US preachers export anti-gay ideology to Africa

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The lawsuit filed by The Center for Constitutional Rights against evangelical preacher Scott Lively is not an attack on speech, insists Pam Spees of the Center for Constitutional Rights.

“We are talking about him trying to remove the freedom of expression rights of others,” she said. “It’s not just his speech, it is his conduct. You cannot just do and say anything you want to, and say its part of religion.”

Spees, who serves as senior staff attorney in the Center’s International Human Rights docket, said their reasoning for the lawsuit has been mistaken.

“Lively is much further beyond speaking opinions. He is trying to implement a plan that, once implemented LGBTs will not have any rights,” she said. “Lively has set out a game plan and is very specific and explicit about wanting to strip people of their rights.”

Wednesday, the Center for Constitutional Rights filed the suit against Lively. The suit, filed on behalf of Sexual Minorities Uganda, alleges Lively has waged a decades-long campaign to persecute gays in Uganda. The suit has been filed under a statute that allows non-citizens to file actions in U.S. courts for violations of international law.

Lively, most recently known for his work with Redemption Gate Mission Society in Massachusetts, is also known for his work with the American Family Association. He has decade long anti-gay/pro-family platform. In addition to his work in Uganda, Lively has also spread his message to parts of Moldova and Russian.

His ideas, Spees said, take hold in other countries because he knows how to hit the cultural soft spots. Claims of Lively’s, like the gay movement in Germany was responsible for the Holocaust, do not take hold in the United States.

“Lively has a different appeal in other places,” she said. His main message, that homosexuals are a menace and danger to children, becomes the basis for everything. “And he will say that America is a loss cause.”

Then he goes much further than just speaking about it and stirring it up. According to Spees, Lively has met with like-minded legislators and religious leaders in these countries. In these meetings he expresses the importance of silencing the LGBT movement.

“You have to criminalize any form of advocacy,” Spees said Lively has argued. “You have to cut back on the rights of LGBT persons and criminalize their existence.”

Lively is not the only American based evangelical preacher spreading this message overseas. According to Sharon Groves, PhD, director of the Religion and Faith Program at the Human Rights Campaign Foundation, there are several others including: a known “right-wing leader” named Lou Engle, Georgia-based pastor Carl Ellis Jenkins, and Paul Cameron. In response, the HRC recently created a petition here in the United States to garner awareness of the globe-trotting actions of these evangelical preachers.

“They are causing great harm to LGBT people, to Uganda, and to the church here. It is having a horrific effect,” Grover said, adding that these preachers are interfering in a way that is deeply problematic and in some cases changing the nature of a very important dialogue.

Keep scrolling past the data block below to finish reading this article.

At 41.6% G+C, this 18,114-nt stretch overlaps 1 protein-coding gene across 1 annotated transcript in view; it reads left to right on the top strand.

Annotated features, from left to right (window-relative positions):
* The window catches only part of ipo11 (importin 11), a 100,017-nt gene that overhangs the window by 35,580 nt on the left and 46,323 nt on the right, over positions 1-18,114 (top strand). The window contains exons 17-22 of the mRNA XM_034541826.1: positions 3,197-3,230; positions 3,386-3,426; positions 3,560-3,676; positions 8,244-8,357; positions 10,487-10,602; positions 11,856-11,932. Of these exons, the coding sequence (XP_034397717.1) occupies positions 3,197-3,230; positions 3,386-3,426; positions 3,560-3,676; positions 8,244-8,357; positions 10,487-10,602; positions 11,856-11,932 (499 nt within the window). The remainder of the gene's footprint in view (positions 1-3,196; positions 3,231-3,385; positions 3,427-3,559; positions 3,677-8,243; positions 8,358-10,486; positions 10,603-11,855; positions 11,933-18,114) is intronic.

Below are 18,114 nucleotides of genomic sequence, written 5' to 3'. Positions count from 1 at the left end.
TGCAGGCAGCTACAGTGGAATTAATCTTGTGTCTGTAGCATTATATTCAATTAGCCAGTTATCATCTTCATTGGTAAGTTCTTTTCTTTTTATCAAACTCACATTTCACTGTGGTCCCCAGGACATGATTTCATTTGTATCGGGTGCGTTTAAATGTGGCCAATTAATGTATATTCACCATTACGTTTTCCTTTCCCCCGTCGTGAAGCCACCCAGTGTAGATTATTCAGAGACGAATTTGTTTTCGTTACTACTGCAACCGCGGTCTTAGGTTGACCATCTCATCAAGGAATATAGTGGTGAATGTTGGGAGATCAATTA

To date, over 15,000 people have signed their petition. Even though the HRC is a domestically focused organization, Grover said they started the petition to send the message that Lively and others do not represent all Christians in America.

“These people are not preaching the gospel message, they just are not. This is not the ministry of Jesus Christ,” Grover said. “Jesus Christ stood with the marginalized and was about increasing love among communities, not about division and terror and violence, and fear and shame.”

Grover added that wherever you fall on the issue of LGBT rights, it would be a very hard stretch to say that what Lively is doing is reflective of the gospel message.

“It is important for religious people to be able to say that. It is harming to religion because it is giving religion a horribly bad name,” she said. “This is not what people of faith are about.”

At the same time, Grover feels it is important to state that Lively and these others are just the ones they have been following most significantly. She considers these few to be a rogue group of individuals, not the totality of mainstream evangelical thought.

But how is what they are doing having such an impact in these other countries?
Grover has an idea. They simply just added fire to a flame that may have already been present, but was not raging.

“Before they got involved it was safe to say that while the country was not open and welcoming, they were figuring out how to deal with LGBT people,” she said. “They did not have this level of terror that is now associated. The dialogue changed tremendously as a result of Lively and others and LGBT individuals became a threat. It rose to a level of threat.”

Spees believes there is a need for accountability. That is why they took this course of action. And she adds that there are no plans at present to go after Lively’s “conspirators.”

“It is not just Lively. We know that others are doing it,” she said. However, she said they have to be able to prove there is a more systematic strategy at play. “Otherwise it’s just about prestige.”

It is important to name what Lively and others are doing is a form of persecution and to be very clear about that, Spees adds.

“The hope is that it will wake folks up, even if not the actual the leaders of the conspiracy but those who have gone on with it – those calling for extermination, etc.” she said. “We need to help them to realize what is happening. You cannot take away rights, not basic fundamental rights available to everyone.”

Follow Mashaun D. Simon on Twitter at @memadosi